Gabby Douglas’ mom: Leslie Jones ‘came to the rescue’ in Rio

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Gabby Douglas‘ mom said comedian Leslie Jones triggered the biggest display of kindness she and her daughter felt during a difficult time at the Rio Olympics.

“A lot of what I’ve seen and we’ve encountered [on social media] and experienced has been negativity,” Natalie Hawkins said on a Share Kindness panel with Lady Gaga‘s mom and the Today Show parenting team on Wednesday. “I know it wasn’t the whole world, but it sort of felt like it was. We couldn’t go on her time feed without seeing just the most hateful, the most disgusting things.

“Leslie Jones who kind of came to the rescue with the #LoveforGabby hashtag. … That was glorious, in fact. It went so far in making our family feel so much better. It was so hard to see so many people weighing in with so many hateful things and not one ounce of compassion.”

Hawkins said she made a mistake in telling her daughter to “suck it up” when the criticism was affecting her.

“If this is going on at your job, how well would you be sucking it up,” Douglas told her.

“Knowing me and my personality, I wouldn’t have sucked it up,” Hawkins said. “I would have marched down to HR and demand that something be done, and I would not have rested until it was.

“I actually learned a lesson, that you can’t sweep it under the rug.”

Hawkins said she was more proud of Douglas enduring tough competitions in her comeback than during her triumph at the 2012 Olympics.

“You were more of a champion to me in those moments than when you stood on the podium and got a gold medal in London,” Hawkins said.

Hawkins, a single mom, reflected on raising her four kids — Douglas and her three older siblings, sisters Arielle and Joyelle and brother Johnathan.

Douglas left her family in Virginia at age 14 in October 2010 to train with coach Liang Chow in West Des Moines, Iowa.

One story in particular about the London Olympic all-around champion learning about another mom who was struggling to provide for her children:

“When she found out about it, she immediately got online and got them some things,” Hawkins said. “And I think the thing that touched me the most is that she could have gotten those items for free, because she had a partnership, but she said it didn’t feel like a gift. She wanted to take from her own abundance now and share it with someone else.”

Douglas has not publicly said if or when she will return to gymnastics.

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South Korea’s first gold medalist of 2018 PyeongChang Olympics to compete for China

Lim Hyo-Jun
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Lim Hyo-Jun, a short track speed skater who won South Korea’s first gold medal of the 2018 PyeongChang Olympics, has been cleared to skate for China and was reportedly named to the national team Monday.

Lim, who won the 1500m on the first day of medal competition at the PyeongChang Games, began the process of switching to China after a June 2019 incident where he pulled down a teammate’s trousers, leaving him standing, exposed, in front of female teammates.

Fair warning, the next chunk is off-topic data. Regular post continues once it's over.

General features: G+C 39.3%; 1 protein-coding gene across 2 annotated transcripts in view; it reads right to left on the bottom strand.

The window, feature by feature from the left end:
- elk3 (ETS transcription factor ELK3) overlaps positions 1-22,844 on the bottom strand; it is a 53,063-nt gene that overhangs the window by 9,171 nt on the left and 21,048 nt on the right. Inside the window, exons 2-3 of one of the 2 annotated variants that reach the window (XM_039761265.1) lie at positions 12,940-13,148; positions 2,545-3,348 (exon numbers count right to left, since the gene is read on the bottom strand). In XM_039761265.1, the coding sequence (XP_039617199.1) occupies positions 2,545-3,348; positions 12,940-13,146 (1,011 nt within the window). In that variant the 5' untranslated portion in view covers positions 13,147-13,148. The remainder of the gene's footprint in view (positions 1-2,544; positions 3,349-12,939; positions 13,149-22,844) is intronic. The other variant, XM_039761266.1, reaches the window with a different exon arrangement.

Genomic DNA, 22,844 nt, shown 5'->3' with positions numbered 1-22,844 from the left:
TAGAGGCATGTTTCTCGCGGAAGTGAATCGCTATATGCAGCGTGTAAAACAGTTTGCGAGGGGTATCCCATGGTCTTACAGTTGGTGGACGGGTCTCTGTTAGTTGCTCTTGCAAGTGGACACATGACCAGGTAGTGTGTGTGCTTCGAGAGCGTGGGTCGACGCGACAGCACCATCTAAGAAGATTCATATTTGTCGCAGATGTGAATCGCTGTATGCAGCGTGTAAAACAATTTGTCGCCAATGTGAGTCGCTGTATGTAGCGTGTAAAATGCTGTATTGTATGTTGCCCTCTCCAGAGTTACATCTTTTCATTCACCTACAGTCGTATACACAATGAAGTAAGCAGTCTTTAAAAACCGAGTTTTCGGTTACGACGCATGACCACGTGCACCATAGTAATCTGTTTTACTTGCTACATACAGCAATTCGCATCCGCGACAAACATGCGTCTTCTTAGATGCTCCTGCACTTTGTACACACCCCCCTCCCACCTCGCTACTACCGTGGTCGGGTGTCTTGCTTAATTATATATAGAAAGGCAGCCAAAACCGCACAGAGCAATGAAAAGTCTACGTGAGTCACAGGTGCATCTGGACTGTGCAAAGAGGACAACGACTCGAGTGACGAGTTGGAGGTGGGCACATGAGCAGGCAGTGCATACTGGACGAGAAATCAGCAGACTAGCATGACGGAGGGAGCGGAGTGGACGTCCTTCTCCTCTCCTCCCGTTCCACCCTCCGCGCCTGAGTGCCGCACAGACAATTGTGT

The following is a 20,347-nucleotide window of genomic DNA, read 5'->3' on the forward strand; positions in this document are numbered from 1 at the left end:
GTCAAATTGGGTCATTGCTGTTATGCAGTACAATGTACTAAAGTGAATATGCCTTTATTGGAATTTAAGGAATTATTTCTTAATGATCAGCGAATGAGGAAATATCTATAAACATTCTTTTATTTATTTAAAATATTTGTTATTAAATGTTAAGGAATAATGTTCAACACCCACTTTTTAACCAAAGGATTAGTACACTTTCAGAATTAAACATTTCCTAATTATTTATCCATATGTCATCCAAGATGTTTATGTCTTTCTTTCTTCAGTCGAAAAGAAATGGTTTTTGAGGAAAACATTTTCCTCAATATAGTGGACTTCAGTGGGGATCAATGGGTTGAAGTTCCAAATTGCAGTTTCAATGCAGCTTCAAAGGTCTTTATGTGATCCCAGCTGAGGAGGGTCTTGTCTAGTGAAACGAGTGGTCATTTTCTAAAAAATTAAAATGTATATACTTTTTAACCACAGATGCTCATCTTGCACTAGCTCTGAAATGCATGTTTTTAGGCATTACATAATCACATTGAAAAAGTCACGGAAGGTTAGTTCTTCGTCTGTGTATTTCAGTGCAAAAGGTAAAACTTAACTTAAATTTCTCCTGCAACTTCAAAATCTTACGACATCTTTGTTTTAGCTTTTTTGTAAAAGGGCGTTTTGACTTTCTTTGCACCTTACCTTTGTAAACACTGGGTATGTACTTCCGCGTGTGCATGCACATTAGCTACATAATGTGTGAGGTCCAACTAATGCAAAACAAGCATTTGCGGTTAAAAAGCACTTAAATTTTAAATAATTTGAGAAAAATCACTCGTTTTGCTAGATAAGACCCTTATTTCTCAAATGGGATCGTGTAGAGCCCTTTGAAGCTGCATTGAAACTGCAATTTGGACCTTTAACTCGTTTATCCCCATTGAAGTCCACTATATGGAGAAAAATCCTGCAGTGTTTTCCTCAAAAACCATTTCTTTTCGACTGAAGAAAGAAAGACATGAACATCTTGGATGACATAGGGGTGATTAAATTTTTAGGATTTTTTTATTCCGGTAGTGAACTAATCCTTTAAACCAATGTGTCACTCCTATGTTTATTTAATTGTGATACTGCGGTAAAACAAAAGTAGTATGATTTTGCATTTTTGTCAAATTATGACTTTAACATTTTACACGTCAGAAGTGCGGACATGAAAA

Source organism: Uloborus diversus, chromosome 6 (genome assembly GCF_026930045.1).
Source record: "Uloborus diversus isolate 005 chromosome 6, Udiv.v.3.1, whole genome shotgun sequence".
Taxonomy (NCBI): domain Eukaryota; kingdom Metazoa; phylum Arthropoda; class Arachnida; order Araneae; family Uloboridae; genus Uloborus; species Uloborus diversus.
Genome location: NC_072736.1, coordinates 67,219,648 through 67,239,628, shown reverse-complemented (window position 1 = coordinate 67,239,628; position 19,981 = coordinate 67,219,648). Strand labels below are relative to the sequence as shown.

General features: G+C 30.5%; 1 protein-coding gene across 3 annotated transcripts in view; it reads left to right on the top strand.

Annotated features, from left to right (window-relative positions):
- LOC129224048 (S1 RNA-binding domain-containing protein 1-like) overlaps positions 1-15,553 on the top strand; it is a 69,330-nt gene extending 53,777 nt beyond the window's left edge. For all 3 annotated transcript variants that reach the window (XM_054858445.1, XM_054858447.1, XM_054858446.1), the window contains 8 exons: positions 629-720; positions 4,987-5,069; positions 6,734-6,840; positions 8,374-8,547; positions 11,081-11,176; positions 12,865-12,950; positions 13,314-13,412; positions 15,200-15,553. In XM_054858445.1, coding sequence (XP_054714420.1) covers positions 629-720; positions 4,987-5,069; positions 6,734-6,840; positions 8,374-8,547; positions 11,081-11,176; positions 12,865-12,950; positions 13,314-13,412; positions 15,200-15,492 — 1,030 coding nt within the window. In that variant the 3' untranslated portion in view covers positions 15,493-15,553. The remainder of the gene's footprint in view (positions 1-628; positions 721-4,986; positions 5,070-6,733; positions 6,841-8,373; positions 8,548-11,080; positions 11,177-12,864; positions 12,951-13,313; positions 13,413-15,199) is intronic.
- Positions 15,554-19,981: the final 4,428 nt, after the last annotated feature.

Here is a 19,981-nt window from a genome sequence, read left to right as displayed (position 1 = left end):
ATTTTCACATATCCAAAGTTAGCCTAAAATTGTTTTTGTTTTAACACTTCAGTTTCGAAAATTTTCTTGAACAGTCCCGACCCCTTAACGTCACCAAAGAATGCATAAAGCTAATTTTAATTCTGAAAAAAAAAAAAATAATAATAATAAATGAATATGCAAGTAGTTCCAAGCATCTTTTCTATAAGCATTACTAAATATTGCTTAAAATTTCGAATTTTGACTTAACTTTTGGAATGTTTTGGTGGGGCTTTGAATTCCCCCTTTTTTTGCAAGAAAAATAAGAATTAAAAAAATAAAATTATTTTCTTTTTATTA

Lim, the 2019 World overall champion, was banned from the team for a year and later found guilty of sexual harassment before the verdict was overturned on appeal.

It was reported in March 2021 that Lim was in the process of trying to gain Chinese nationality to compete at the Beijing Winter Olympics, but Lim was not cleared to switch by the International Skating Union until this July. His Chinese name is Lin Xiaojun.

Another star South Korean skater, triple 2006 Olympic gold medalist Ahn Hyun-Soo, switched to Russia after not making the 2010 Olympic team. He then won three golds for the host nation as Viktor Ahn at the 2014 Sochi Games.

China’s national team for the upcoming season reportedly does not include veterans Wu Dajing, the nation’s lone gold medalist across all sports at the 2018 Olympics, and Fan Kexin, a three-time Olympic medalist.

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Brigid Kosgei, world record holder, to miss London Marathon

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World record holder Brigid Kosgei withdrew before Sunday’s London Marathon due to a right hamstring injury that has bothered her for the last month.

“My training has been up and down and not the way I would like to prepare to be in top condition,” was posted on Kosgei’s social media. “We’ve decided it’s best I withdraw from this year’s race and get further treatment on my injuries in order to enter 2023 stronger than ever.”

Kosgei, a 28-year-old Kenyan mother of twins, shattered the world record by 81 seconds at the 2019 Chicago Marathon. She clocked 2:14:04 to smash Brit Paula Radcliffe‘s record from 2003.

Since, Kosgei won the 2020 London Marathon, took silver at the Tokyo Olympics, placed fourth at the 2021 London Marathon and won this past March’s Tokyo Marathon in what was then the third-fastest time in history (2:16:02).

Ethiopian Tigist Assefa moved into the top three by winning the Berlin Marathon last Sunday in 2:15:37.

The London Marathon women’s field includes Kenyan Joyciline Jepkosgei, a winner in New York City (2019) and London (2021), and Yalemzerf Yehualaw, who was the Ethiopian record holder until Assefa won in Berlin.

The men’s field is headlined by Ethiopian Kenenisa Bekele, the second-fastest male marathoner in history, and Brit Mo Farah, a four-time Olympic champion on the track.

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